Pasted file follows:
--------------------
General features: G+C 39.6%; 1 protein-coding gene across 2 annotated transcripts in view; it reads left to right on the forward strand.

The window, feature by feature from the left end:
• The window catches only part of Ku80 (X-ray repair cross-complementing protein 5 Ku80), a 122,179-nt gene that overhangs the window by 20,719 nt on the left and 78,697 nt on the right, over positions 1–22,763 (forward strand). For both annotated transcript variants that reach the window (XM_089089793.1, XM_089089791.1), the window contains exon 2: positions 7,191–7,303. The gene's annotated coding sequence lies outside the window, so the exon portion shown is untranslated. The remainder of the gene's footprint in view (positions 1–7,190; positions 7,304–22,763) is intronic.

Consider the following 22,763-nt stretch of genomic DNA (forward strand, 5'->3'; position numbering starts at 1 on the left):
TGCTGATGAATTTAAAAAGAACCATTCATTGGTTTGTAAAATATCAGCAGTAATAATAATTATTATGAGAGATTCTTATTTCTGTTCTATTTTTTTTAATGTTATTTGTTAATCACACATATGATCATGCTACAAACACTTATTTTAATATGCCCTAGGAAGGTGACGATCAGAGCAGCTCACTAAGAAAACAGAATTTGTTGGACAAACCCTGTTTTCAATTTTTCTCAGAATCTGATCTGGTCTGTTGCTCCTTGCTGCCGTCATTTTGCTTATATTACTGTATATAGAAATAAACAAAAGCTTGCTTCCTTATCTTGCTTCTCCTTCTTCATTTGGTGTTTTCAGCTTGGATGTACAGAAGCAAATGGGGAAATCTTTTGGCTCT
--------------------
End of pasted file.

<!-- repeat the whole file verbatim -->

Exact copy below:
General features: G+C 39.6%; 1 protein-coding gene across 2 annotated transcripts in view; it reads left to right on the forward strand.

The window, feature by feature from the left end:
• The window catches only part of Ku80 (X-ray repair cross-complementing protein 5 Ku80), a 122,179-nt gene that overhangs the window by 20,719 nt on the left and 78,697 nt on the right, over positions 1–22,763 (forward strand). For both annotated transcript variants that reach the window (XM_089089793.1, XM_089089791.1), the window contains exon 2: positions 7,191–7,303. The gene's annotated coding sequence lies outside the window, so the exon portion shown is untranslated. The remainder of the gene's footprint in view (positions 1–7,190; positions 7,304–22,763) is intronic.

Consider the following 22,763-nt stretch of genomic DNA (forward strand, 5'->3'; position numbering starts at 1 on the left):
TGCTGATGAATTTAAAAAGAACCATTCATTGGTTTGTAAAATATCAGCAGTAATAATAATTATTATGAGAGATTCTTATTTCTGTTCTATTTTTTTTAATGTTATTTGTTAATCACACATATGATCATGCTACAAACACTTATTTTAATATGCCCTAGGAAGGTGACGATCAGAGCAGCTCACTAAGAAAACAGAATTTGTTGGACAAACCCTGTTTTCAATTTTTCTCAGAATCTGATCTGGTCTGTTGCTCCTTGCTGCCGTCATTTTGCTTATATTACTGTATATAGAAATAAACAAAAGCTTGCTTCCTTATCTTGCTTCTCCTTCTTCATTTGGTGTTTTCAGCTTGGATGTACAGAAGCAAATGGGGAAATCTTTTGGCTCT